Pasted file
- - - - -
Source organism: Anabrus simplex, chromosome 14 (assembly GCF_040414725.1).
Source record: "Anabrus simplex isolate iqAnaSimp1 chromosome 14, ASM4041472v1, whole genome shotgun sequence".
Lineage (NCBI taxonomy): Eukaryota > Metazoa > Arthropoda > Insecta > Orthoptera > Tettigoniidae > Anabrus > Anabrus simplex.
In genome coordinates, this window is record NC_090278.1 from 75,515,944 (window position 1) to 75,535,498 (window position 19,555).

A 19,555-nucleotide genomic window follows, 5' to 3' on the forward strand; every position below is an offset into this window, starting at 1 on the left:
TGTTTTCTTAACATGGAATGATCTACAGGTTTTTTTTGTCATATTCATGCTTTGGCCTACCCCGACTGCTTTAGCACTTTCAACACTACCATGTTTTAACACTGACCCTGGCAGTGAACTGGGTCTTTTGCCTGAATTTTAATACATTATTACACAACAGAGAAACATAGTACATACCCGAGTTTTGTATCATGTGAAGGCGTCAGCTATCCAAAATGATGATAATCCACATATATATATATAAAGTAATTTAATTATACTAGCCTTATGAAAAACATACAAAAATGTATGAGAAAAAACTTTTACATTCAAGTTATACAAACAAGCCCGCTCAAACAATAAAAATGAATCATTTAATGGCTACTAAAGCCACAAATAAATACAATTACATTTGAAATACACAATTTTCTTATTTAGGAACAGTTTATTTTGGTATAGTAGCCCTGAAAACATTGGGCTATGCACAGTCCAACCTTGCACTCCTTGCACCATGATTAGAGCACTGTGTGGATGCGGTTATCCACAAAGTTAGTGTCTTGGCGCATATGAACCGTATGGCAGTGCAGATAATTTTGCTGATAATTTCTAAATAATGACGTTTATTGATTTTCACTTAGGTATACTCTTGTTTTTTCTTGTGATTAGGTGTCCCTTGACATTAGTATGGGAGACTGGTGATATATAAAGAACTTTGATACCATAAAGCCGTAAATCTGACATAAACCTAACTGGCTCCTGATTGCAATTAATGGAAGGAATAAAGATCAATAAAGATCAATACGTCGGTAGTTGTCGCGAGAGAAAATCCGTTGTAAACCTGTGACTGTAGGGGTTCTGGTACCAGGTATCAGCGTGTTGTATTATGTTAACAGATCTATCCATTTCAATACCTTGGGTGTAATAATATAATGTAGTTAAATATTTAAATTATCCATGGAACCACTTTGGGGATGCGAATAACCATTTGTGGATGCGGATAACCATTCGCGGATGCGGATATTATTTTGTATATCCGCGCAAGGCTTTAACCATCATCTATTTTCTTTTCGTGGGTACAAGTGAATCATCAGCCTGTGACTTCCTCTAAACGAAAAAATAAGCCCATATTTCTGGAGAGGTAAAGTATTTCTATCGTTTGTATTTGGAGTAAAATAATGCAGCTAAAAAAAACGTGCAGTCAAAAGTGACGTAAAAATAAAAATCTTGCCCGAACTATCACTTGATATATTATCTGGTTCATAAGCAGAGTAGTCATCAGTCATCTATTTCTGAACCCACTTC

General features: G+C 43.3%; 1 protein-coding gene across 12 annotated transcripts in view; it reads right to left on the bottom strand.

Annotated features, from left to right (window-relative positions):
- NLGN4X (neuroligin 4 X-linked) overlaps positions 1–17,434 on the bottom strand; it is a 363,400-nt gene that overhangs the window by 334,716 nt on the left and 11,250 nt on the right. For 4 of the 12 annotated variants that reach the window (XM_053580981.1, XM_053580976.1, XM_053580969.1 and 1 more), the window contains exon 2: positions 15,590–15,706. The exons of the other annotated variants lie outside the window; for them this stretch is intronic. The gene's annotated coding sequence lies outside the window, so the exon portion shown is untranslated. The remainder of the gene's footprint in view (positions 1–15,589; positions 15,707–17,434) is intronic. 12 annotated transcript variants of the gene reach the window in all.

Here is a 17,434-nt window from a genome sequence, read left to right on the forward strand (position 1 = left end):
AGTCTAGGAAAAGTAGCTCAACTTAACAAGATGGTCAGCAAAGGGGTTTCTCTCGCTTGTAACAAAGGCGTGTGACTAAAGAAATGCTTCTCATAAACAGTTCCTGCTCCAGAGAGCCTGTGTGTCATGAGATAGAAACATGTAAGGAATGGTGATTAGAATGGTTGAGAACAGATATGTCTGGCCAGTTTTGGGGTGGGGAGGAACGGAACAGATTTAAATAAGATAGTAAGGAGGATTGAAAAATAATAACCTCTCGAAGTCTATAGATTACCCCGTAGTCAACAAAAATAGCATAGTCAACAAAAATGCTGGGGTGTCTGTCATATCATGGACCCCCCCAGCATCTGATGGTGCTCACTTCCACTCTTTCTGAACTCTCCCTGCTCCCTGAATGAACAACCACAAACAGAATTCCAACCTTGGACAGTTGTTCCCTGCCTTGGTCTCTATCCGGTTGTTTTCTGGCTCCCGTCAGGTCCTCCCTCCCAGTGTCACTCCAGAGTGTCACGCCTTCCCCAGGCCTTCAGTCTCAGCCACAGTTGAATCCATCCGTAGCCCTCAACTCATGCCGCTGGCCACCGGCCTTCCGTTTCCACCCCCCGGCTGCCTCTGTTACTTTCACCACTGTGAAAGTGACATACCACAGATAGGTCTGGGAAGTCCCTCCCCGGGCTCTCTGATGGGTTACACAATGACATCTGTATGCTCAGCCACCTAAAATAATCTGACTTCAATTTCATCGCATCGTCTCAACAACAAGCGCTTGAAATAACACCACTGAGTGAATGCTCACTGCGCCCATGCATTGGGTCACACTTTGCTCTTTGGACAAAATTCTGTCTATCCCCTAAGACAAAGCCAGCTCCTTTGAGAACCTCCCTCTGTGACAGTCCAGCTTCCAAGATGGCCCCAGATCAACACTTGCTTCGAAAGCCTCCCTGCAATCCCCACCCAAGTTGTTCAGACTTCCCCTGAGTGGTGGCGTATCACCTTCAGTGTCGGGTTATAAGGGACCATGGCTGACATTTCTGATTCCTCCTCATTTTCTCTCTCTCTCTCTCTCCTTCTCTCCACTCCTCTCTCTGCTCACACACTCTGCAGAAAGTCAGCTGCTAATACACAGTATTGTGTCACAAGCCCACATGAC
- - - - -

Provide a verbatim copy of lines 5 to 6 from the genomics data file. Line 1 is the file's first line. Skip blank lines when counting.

A 19,555-nucleotide genomic window follows, 5' to 3' on the forward strand; every position below is an offset into this window, starting at 1 on the left:
TGTTTTCTTAACATGGAATGATCTACAGGTTTTTTTTGTCATATTCATGCTTTGGCCTACCCCGACTGCTTTAGCACTTTCAACACTACCATGTTTTAACACTGACCCTGGCAGTGAACTGGGTCTTTTGCCTGAATTTTAATACATTATTACACAACAGAGAAACATAGTACATACCCGAGTTTTGTATCATGTGAAGGCGTCAGCTATCCAAAATGATGATAATCCACATATATATATATAAAGTAATTTAATTATACTAGCCTTATGAAAAACATACAAAAATGTATGAGAAAAAACTTTTACATTCAAGTTATACAAACAAGCCCGCTCAAACAATAAAAATGAATCATTTAATGGCTACTAAAGCCACAAATAAATACAATTACATTTGAAATACACAATTTTCTTATTTAGGAACAGTTTATTTTGGTATAGTAGCCCTGAAAACATTGGGCTATGCACAGTCCAACCTTGCACTCCTTGCACCATGATTAGAGCACTGTGTGGATGCGGTTATCCACAAAGTTAGTGTCTTGGCGCATATGAACCGTATGGCAGTGCAGATAATTTTGCTGATAATTTCTAAATAATGACGTTTATTGATTTTCACTTAGGTATACTCTTGTTTTTTCTTGTGATTAGGTGTCCCTTGACATTAGTATGGGAGACTGGTGATATATAAAGAACTTTGATACCATAAAGCCGTAAATCTGACATAAACCTAACTGGCTCCTGATTGCAATTAATGGAAGGAATAAAGATCAATAAAGATCAATACGTCGGTAGTTGTCGCGAGAGAAAATCCGTTGTAAACCTGTGACTGTAGGGGTTCTGGTACCAGGTATCAGCGTGTTGTATTATGTTAACAGATCTATCCATTTCAATACCTTGGGTGTAATAATATAATGTAGTTAAATATTTAAATTATCCATGGAACCACTTTGGGGATGCGAATAACCATTTGTGGATGCGGATAACCATTCGCGGATGCGGATATTATTTTGTATATCCGCGCAAGGCTTTAACCATCATCTATTTTCTTTTCGTGGGTACAAGTGAATCATCAGCCTGTGACTTCCTCTAAACGAAAAAATAAGCCCATATTTCTGGAGAGGTAAAGTATTTCTATCGTTTGTATTTGGAGTAAAATAATGCAGCTAAAAAAAACGTGCAGTCAAAAGTGACGTAAAAATAAAAATCTTGCCCGAACTATCACTTGATATATTATCTGGTTCATAAGCAGAGTAGTCATCAGTCATCTATTTCTGAACCCACTTC